Date palm compote: What did you think about contemporary philosophy in Russia before your Moscow visit? What’s your opinion now? 

Markus Gabriel: Before, I had only been to St. Petersburg. I just had no particular idea about what was going in Moscow even though I had briefly met some of the colleagues from MSU. I was extremely impressed by philosophy at MSU (both by the professors and the graduate students).

Date palm compote: To continue our discussion about truth and fallibilism. Can you formulate your theory of what truth is? 

Markus Gabriel: Generally, my sympathies are with minimalism about truth. Now, of course, there are various strands of this, so let me clarify a little bit. There is a connection between truth,
assertion, and belief. In a fairly minimal form it looks something like this: if we assert that
p and thereby express a real belief in p, what we say is that things are the way “p” says they are. This means that there really is a relation between various elements we take to hang together in a certain way. For instance, it is true that Moscow is a bigger city than Zurich. This means that things hang together in the way expressed by the assertion and the corresponding belief. In this case, we will be committed to numbers of people, size of territory, legal concepts governing attribution of “city” to an entity etc. To claim that something is true just is to claim that something is the case or that things hang together in a certain way. There is nothing more (but also nothing less!) to truth. Metaphysical accounts of truth, misrepresent this situation in that they aim at adding something more substantial to the notion, such as: correspondence, coherence, mirroring of reality by a mind or what have you. Yet, adding further relations to relations constitutive of truth does not contribute anything to a better understanding of truth.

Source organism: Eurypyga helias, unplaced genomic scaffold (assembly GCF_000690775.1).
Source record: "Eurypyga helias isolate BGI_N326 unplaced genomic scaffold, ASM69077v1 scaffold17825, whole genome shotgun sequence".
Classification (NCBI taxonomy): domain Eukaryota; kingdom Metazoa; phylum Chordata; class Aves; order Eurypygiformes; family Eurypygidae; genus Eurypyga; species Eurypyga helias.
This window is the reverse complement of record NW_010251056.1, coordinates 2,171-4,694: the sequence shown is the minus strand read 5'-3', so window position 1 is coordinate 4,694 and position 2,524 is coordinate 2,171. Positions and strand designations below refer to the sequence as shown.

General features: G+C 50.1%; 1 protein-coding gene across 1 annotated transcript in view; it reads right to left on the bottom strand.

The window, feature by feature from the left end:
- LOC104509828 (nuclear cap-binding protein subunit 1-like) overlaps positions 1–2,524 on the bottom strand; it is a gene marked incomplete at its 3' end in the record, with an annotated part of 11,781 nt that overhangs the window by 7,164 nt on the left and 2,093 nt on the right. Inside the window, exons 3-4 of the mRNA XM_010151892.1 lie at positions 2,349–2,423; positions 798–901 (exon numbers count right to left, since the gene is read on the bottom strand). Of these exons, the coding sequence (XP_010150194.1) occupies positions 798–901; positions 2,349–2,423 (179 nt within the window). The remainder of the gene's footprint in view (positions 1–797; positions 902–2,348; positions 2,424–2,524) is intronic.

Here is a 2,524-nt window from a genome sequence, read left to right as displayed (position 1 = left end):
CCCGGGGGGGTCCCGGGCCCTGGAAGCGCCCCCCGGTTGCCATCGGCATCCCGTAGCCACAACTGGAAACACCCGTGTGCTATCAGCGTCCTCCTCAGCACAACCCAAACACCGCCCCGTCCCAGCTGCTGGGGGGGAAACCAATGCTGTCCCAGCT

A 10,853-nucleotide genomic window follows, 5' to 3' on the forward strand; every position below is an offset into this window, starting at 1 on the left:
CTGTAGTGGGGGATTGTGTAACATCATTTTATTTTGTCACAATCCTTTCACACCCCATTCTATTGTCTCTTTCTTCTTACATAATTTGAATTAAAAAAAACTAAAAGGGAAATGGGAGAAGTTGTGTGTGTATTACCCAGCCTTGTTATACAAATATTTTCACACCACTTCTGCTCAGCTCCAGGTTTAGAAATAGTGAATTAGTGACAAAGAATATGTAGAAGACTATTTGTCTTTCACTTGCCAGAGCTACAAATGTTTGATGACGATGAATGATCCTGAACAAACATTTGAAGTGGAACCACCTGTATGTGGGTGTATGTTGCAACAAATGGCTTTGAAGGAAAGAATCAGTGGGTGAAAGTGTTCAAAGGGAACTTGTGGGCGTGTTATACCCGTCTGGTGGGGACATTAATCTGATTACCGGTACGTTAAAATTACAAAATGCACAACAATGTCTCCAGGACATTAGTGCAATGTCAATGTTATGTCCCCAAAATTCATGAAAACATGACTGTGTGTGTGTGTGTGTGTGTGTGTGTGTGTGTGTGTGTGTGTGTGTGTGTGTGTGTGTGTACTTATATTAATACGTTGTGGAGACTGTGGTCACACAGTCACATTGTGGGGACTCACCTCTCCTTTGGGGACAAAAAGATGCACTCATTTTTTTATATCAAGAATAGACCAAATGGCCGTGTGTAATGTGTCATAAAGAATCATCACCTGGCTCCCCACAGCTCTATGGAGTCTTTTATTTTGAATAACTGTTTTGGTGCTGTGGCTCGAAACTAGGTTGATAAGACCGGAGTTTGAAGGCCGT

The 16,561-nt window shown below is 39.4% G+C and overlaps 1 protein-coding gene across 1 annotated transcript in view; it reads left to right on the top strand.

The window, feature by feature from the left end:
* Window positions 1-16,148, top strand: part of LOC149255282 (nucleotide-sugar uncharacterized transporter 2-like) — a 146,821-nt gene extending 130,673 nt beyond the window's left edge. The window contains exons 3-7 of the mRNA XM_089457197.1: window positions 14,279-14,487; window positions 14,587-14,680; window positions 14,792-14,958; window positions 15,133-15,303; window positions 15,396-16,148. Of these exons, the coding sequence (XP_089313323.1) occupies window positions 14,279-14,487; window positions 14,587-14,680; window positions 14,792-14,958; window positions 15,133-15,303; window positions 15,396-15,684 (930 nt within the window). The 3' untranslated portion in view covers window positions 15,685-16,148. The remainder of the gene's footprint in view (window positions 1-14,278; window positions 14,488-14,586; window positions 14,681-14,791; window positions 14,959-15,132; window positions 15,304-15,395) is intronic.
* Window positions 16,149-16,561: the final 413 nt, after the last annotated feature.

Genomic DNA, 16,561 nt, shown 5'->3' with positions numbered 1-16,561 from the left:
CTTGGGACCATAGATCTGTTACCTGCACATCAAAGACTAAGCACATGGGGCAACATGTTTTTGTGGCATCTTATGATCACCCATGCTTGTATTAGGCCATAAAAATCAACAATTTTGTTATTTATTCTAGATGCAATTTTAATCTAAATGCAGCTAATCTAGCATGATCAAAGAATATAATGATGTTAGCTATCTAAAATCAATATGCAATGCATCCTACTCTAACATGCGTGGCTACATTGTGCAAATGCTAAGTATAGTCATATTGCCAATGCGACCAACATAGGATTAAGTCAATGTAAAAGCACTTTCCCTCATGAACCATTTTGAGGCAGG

Date palm compote: Can you clarify relations between “existence”, “appearance” and “context” in your definition of existence? Am I right that “appearance” in your theory is a function which collate something existed and its context? 

Markus Gabriel: You are right! A context (more precise: a field of sense, which is my account of what contexts are) is such that it opens up a domain where something can make an appearance. To make such an appearance is what it is for something to exist. Appearance, therefore, is not subjective or mental. My use of the term of technical, however, I do not intend to lead people astray: I believe that what Kant, Husserl, or Heidegger were trying to articulate when they talked about “appearances” in my view is exactly what I am characterizing as appearance. It’s just that many philosophers (also in contemporary philosophy of mind) believe that nothing would have appeared had their been no minds. They push appearances into our heads.

Date palm compote: Do you make a difference between “something existed” (an object) and context? Will the thesis “the identity of an object depends on his relation to his Sense and to the other objects in its field” be correct according to you?     

Markus Gabriel: The difference between an object and its field(s) is functional, not metaphysical. Fields of sense are also objects depending on the field in question. For instance, my thought that it is raining in London right now is such that rain appears in it, it is a field of sense where rain can exist (in this case in the way envisaged by the true proposition my thought aims at). Yet, you can also think about my thought in a context in which what is at stake is the nature of thoughts and thereby turn a field of sense (a context) into an object in another field.

Date palm compote: In philosophy of mind people make a difference between supervenience, reduction and elimination. Do you reject this distinction?

Markus Gabriel: A lot depends here on how exactly we motivate the distinction and cash out its value and theoretical virtues for the philosophy of mind, of science etc. What I generally do reject is the idea that there is a huge container-like domain out there (nature, cosmos, the universe) which should primarily be viewed as mind- and thoughtless, as a place maybe metaphysically hostile or impenetrable to thought, consciousness etc. Such a metaphysical picture of reality as a whole often is part of the background of questions concerning how minds fit into nature. Yet, rejecting this picture does not per se amount to giving up on the distinction between supervenience, reduction and elimination in that this distinction is a distinction among different kinds of relation that might hold between entities assumed to exist.